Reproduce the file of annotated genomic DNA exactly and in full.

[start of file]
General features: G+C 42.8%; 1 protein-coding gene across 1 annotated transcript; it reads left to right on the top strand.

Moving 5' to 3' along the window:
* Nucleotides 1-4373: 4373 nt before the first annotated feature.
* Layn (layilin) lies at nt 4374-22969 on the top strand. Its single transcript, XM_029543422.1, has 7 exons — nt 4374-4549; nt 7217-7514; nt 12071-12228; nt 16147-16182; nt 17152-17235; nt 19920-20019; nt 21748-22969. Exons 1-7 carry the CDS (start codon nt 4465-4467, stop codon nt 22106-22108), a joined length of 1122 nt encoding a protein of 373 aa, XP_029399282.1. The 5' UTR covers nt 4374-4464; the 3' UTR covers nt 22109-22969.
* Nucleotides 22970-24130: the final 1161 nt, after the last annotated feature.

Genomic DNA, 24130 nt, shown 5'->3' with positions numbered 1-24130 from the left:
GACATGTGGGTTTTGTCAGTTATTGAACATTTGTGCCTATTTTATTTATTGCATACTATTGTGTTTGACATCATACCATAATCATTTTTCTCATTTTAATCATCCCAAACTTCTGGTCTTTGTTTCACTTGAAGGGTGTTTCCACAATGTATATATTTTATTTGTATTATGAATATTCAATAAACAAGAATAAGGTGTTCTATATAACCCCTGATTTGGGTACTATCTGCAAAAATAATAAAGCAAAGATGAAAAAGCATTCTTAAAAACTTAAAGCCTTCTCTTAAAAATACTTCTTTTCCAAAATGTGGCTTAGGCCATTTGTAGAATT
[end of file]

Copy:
General features: G+C 42.8%; 1 protein-coding gene across 1 annotated transcript; it reads left to right on the top strand.

Moving 5' to 3' along the window:
* Nucleotides 1-4373: 4373 nt before the first annotated feature.
* Layn (layilin) lies at nt 4374-22969 on the top strand. Its single transcript, XM_029543422.1, has 7 exons — nt 4374-4549; nt 7217-7514; nt 12071-12228; nt 16147-16182; nt 17152-17235; nt 19920-20019; nt 21748-22969. Exons 1-7 carry the CDS (start codon nt 4465-4467, stop codon nt 22106-22108), a joined length of 1122 nt encoding a protein of 373 aa, XP_029399282.1. The 5' UTR covers nt 4374-4464; the 3' UTR covers nt 22109-22969.
* Nucleotides 22970-24130: the final 1161 nt, after the last annotated feature.

Genomic DNA, 24130 nt, shown 5'->3' with positions numbered 1-24130 from the left:
GACATGTGGGTTTTGTCAGTTATTGAACATTTGTGCCTATTTTATTTATTGCATACTATTGTGTTTGACATCATACCATAATCATTTTTCTCATTTTAATCATCCCAAACTTCTGGTCTTTGTTTCACTTGAAGGGTGTTTCCACAATGTATATATTTTATTTGTATTATGAATATTCAATAAACAAGAATAAGGTGTTCTATATAACCCCTGATTTGGGTACTATCTGCAAAAATAATAAAGCAAAGATGAAAAAGCATTCTTAAAAACTTAAAGCCTTCTCTTAAAAATACTTCTTTTCCAAAATGTGGCTTAGGCCATTTGTAGAATT